LSE - Small Logo
LSE - Small Logo

Chris Butler

January 5th, 2024

Politicians often miscalculate public opinion when making unpopular decisions

0 comments | 11 shares

Estimated reading time: 7 minutes

Chris Butler

January 5th, 2024

Politicians often miscalculate public opinion when making unpopular decisions

0 comments | 11 shares

Estimated reading time: 7 minutes

Politicians often make unpopular decisions at great electoral cost, despite ever-increasing tools to gauge public opinion. Exploring three high-profile cases, interviews with decision-makers in the UK Government reveal a bias towards personal preferences over evidence of electoral damage, the misjudgement of an issue’s salience, and an assumption that voters prioritise policy outcomes. The study underscores the importance of diverse perspectives in the policy process to counteract biased reasoning.

Why do governments and elected officials take unpopular decisions? Given that they want to be re-elected, it is surprising that governments pursue policies that are at odds with the preferences of voters. Think, for example, of the UK Conservative Government allowing immigration – a policy area of greater concern to Conservative supporters – to reach historically high levels, London Mayor Sadiq Khan pursuing ULEZ despite his own party leader blaming it for the failure to win the Uxbridge by-election, or France’s President Macron pushing through pension reforms in the face of considerable opposition.

Generally, it is assumed that when governments take unpopular decisions, they do so knowing the likely electoral damage but having judged that the policy benefits in the long-term outweigh the electoral costs. In the case of the current Conservative Government and immigration, it is a consequence of increasing the routes available for migrants to plug gaps in the UK’s workforce. Khan has justified ULEZ on public health grounds, while Macron persevered with raising the state age of pensions to avoid a future black hole in France’s finances.

But is it really the case that when governments take unpopular decisions, they always do so knowingly? On the one hand, several recent studies have found that politicians and their advisers are poor at estimating levels of support for different policies. But these studies ask politicians to estimate public opinion “on the spot” as part of a survey. It is a completely different matter for governments to take a policy decision without grasping its potential unpopularity given all the resources at their disposal for measuring public opinion. Therefore, we might expect that governments would have a good grasp of public opinion before taking decisions.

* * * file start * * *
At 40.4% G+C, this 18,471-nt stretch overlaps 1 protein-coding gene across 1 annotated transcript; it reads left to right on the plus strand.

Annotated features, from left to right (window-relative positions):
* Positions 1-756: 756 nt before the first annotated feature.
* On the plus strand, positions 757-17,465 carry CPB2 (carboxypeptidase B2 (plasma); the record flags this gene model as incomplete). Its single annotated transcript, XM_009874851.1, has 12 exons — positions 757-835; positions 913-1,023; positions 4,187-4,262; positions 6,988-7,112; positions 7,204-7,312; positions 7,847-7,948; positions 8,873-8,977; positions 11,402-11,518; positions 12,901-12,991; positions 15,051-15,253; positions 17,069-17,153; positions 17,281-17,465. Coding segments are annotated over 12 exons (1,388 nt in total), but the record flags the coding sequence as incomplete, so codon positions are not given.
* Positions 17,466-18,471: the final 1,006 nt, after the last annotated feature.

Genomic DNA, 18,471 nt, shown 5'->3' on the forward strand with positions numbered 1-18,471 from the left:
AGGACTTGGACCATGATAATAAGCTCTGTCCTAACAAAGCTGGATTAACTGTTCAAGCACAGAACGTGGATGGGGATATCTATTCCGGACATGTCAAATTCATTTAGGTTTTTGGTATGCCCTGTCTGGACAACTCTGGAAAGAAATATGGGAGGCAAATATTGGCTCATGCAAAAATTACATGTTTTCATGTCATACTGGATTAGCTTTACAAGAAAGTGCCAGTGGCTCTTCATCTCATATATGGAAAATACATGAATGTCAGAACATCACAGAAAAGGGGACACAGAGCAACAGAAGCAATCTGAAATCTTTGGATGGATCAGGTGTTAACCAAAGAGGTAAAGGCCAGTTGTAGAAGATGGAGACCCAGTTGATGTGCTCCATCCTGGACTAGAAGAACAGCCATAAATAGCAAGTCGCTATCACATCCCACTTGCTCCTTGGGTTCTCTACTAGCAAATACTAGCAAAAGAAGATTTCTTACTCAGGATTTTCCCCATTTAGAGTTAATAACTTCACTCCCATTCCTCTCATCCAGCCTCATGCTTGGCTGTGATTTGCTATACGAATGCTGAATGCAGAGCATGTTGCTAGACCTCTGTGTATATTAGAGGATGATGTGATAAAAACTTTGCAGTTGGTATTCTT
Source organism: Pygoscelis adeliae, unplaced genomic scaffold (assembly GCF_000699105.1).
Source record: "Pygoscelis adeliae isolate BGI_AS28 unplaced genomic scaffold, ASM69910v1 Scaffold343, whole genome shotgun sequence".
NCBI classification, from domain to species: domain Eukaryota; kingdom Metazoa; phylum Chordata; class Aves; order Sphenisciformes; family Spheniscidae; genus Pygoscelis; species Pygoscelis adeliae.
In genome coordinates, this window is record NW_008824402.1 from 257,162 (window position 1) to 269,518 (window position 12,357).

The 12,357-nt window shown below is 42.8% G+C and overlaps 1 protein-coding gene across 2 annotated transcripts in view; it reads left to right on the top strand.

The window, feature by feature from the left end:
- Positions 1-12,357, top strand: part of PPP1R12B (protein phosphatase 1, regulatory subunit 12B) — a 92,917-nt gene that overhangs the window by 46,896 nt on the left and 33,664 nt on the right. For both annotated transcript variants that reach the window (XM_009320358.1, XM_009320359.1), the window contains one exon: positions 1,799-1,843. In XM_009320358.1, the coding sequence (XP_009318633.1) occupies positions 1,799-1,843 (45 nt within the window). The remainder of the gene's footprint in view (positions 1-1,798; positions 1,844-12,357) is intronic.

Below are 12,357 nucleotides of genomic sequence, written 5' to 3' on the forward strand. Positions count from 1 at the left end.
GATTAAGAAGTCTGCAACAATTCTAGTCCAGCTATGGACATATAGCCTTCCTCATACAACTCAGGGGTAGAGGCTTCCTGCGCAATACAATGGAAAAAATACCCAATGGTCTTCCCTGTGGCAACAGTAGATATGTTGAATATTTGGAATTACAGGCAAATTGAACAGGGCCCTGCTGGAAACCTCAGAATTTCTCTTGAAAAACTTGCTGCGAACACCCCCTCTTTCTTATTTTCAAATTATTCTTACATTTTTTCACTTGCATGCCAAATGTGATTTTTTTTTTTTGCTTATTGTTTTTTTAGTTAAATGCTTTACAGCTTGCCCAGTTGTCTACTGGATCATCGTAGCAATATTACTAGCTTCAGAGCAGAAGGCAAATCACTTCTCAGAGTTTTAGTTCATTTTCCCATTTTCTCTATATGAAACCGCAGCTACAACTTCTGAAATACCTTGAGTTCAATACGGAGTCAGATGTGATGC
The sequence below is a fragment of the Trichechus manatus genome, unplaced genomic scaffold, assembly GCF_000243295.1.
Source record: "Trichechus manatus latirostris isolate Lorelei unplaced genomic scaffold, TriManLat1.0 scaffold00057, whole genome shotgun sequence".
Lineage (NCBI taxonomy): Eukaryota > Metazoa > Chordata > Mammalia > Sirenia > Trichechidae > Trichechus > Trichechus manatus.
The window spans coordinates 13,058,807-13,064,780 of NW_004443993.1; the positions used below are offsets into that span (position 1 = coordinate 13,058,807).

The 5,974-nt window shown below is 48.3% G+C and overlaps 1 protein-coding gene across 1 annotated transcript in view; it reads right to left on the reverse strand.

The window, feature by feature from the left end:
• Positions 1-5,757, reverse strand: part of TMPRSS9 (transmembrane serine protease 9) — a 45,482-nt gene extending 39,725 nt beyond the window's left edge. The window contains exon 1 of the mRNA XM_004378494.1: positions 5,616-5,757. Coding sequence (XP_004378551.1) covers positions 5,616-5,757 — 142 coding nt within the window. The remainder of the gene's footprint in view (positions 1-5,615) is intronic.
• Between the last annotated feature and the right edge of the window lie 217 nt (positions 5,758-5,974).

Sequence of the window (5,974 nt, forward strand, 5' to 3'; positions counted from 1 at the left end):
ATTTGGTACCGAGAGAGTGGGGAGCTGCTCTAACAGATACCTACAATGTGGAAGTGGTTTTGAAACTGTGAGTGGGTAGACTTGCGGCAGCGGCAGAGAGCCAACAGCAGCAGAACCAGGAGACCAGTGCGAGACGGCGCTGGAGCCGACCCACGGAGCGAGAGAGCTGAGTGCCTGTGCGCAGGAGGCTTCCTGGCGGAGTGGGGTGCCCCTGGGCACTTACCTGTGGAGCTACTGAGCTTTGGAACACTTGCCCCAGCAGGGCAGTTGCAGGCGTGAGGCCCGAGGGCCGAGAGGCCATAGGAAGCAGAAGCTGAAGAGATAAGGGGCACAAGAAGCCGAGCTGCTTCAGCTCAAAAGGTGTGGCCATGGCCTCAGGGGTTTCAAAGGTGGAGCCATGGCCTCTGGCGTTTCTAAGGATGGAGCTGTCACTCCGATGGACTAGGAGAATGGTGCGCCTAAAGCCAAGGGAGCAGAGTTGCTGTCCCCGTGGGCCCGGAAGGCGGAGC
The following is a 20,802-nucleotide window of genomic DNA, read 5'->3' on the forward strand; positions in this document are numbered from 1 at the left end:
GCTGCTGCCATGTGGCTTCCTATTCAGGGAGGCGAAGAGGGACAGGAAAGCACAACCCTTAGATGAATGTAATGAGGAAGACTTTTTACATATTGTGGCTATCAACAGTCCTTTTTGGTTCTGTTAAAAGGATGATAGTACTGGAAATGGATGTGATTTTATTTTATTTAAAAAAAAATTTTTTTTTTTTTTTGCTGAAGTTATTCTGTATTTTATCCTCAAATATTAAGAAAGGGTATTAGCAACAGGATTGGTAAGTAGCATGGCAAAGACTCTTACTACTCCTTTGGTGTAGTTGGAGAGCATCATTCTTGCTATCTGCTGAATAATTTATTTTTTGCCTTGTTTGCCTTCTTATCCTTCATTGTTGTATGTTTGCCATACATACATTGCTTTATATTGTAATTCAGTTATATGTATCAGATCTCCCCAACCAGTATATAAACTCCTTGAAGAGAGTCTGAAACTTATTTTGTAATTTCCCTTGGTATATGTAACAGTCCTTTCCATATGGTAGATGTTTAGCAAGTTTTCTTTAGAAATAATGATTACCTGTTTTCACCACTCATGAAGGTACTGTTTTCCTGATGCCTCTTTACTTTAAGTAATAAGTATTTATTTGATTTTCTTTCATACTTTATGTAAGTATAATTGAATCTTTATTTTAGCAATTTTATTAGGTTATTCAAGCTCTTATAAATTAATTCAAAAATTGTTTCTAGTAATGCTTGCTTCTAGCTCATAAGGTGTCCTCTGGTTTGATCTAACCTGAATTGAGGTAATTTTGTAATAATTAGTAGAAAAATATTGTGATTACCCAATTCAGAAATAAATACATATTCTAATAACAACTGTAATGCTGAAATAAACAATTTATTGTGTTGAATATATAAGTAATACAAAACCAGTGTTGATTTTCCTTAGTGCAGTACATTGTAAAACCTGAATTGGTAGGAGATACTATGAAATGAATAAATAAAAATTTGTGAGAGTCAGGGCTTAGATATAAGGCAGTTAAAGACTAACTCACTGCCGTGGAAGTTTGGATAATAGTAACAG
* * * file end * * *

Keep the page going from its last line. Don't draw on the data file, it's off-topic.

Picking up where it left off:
To explore further whether unpopular government decisions are always taken knowingly, my research involved interviews with 22 decision-makers involved in three cases of UK Governments taking unpopular decisions. These are 1) New Labour’s decision to allow migrants from the “A8” nations (Eastern European countries joining the EU) the right to work in the UK in 2004; 2) the Liberal Democrats’ U-turn on tuition fees from 2010; and 3) NHS reforms introduced by Conservative Health Secretary Andrew Lansley from 2010.

The interviews explored the rationale behind these decisions and how the likely electoral consequences were perceived by decision-makers at the time.

Miscalculating the electoral costs

Instead of finding that decision-makers rationally weighed up the policy and electoral benefits and costs before taking electorally damaging decisions knowingly, I found that decision-makers miscalculated the electoral costs in all three cases. As such, the results confirm recent findings that politicians and their advisers are not always good at judging public opinion.

The most common theme that emerged was “motivated reasoning” – key decision-makers wanted to pursue these policies and overlooked evidence of their potential electoral damage.